Mount remote share at login on Ubuntu Linux using gvfs-mount

In this article I'm going to show you how to mount remote shares at login as regular user Ubuntu Linux using gvfs-mount. To mount shares at boot (as root user) you would normally edit fstab, but to automatically mount shares as regular user with your shares password inside Gnome keyring you would use gvfs-mount. I will also show you how to make sure that your share password is stored inside "login" keyring so your share could be mounted at login without requiring you to enter any password.

Before setting our shares to be mounted at boot we will make sure that our keyring stores password necessary to access that remote share. Take note the way to store passwords into keyring my differ based on the type of service. To be sure that your service password is in the keyring you can manually connect to your service once by saving password when Ubuntu asks you. After that connecting to that remote share will also work at login. If you are trying to mount remote share that doesn't require password like anonymous FTP you can skip this section. This is how you would manually store password into keyring for authenticated FTP remote share:

First you open terminal and type following to start Gnome password passwords and encryption key manager:


Ubuntu have probably asked you when you first started using key manager do you want to store password for "login" keyring or use unsafe storage. If you have entered "login" keyring password but later changed your mind in a way that you don't want to enter keyring password to unlock keyring at every login, you can now right click on "login" entry and click "Change password". Then you will change your "login" keyring password to blank, if not your share will be mounted at login just after you unlock your "login" keyring by entering your "login" keyring password when prompted.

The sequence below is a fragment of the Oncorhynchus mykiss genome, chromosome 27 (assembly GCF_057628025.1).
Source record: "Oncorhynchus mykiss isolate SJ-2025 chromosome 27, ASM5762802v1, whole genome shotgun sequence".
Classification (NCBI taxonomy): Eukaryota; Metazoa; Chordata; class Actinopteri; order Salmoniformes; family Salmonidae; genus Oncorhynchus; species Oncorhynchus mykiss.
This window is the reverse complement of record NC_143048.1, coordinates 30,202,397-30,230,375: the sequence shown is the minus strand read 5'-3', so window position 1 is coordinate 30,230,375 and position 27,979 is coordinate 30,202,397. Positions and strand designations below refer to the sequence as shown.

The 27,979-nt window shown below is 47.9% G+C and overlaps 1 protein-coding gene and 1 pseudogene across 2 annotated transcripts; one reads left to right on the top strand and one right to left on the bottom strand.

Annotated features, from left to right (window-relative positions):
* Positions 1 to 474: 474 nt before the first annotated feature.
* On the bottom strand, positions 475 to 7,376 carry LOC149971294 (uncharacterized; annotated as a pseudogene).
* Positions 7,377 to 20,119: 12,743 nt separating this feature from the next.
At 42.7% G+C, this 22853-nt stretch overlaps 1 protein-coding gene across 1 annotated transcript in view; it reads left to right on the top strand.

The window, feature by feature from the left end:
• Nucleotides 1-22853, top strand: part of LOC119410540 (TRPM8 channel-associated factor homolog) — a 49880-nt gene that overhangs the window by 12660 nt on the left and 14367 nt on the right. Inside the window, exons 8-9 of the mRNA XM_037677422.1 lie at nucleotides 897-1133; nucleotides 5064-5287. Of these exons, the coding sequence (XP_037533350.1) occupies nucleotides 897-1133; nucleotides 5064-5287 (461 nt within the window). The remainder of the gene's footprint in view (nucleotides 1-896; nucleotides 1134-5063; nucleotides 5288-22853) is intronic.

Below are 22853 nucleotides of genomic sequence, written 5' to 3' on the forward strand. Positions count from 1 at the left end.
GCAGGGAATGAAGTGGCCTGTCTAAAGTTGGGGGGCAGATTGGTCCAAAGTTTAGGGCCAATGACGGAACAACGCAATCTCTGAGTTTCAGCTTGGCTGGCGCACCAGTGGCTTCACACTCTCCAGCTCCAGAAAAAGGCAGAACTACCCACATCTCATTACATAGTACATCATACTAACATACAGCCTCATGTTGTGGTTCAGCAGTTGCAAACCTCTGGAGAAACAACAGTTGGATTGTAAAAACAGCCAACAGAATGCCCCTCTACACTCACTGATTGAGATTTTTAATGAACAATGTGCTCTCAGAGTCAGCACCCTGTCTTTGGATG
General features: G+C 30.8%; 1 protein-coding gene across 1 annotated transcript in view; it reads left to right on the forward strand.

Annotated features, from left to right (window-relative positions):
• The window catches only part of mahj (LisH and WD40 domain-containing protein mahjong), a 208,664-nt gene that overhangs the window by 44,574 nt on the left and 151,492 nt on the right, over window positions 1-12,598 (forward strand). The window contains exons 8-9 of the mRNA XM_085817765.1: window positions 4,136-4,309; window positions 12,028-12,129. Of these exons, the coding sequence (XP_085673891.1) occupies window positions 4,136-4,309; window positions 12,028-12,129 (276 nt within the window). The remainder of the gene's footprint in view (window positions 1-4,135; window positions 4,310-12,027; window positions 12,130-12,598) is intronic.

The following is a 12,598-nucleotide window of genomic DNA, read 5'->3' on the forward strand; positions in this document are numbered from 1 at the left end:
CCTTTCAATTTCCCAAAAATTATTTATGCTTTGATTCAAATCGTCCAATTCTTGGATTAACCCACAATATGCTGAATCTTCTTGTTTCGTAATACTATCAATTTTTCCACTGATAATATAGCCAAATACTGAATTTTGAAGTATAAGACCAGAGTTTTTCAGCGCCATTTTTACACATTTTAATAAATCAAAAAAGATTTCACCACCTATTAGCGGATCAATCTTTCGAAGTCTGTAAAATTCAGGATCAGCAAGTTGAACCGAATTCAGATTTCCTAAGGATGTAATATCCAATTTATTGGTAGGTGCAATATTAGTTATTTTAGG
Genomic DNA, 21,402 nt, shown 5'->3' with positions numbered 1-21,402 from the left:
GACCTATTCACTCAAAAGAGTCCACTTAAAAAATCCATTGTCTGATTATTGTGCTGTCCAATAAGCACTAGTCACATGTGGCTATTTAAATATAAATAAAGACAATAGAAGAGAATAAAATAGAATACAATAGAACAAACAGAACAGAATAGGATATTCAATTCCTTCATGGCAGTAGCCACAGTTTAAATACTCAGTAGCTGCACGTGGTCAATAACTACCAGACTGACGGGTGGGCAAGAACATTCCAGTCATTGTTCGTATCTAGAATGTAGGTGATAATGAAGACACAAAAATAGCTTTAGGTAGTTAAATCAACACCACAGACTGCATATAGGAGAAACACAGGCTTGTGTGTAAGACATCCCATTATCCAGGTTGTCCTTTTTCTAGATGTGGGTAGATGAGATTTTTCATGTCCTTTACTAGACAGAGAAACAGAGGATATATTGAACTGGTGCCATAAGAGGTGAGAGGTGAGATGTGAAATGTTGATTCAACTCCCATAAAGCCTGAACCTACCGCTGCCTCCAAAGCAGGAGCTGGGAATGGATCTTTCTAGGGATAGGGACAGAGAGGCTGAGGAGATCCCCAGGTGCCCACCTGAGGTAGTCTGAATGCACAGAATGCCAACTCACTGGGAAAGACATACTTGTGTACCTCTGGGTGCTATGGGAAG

Now click on File -> New and select "Stored password" like in the following screenshot:

Manage your passwords and encryption keys 2

Now you just select "login" keyring from the drop down menu, enter your FTP service login name and service identifier and you're good to go. Again if you are connecting to service other than FTP you should let Ubuntu add your password to the "login" keyring by connecting to that remote share at least once using Nautilus and selecting to save password when prompted.

Manage your passwords and encryption keys 3

Now that you've got your keyring in order here's how to mount your shares at login as regular user (no need to use sudo):

gvfs-mount ''

Be aware that this command will connect you to FTP service and that you might need to change it based on service you are accessing. For example to access Samba share you will ommit user@ part of the command and use it like gvfs-mount 'smb://service/folder/'.

To set your gvfs-mount command to be started at login you will add it at the end of your .profile file inside your home directory like this:

echo "gvfs-mount ''" | tee -a /home/$USER/.profile

That's it. Next time you login your remote share will be mounted and ready for use.


A quality focused Magento specialized web development agency. Get in touch!

One thought on “Mount remote share at login on Ubuntu Linux using gvfs-mount

Leave a Reply

Your email address will not be published. Required fields are marked *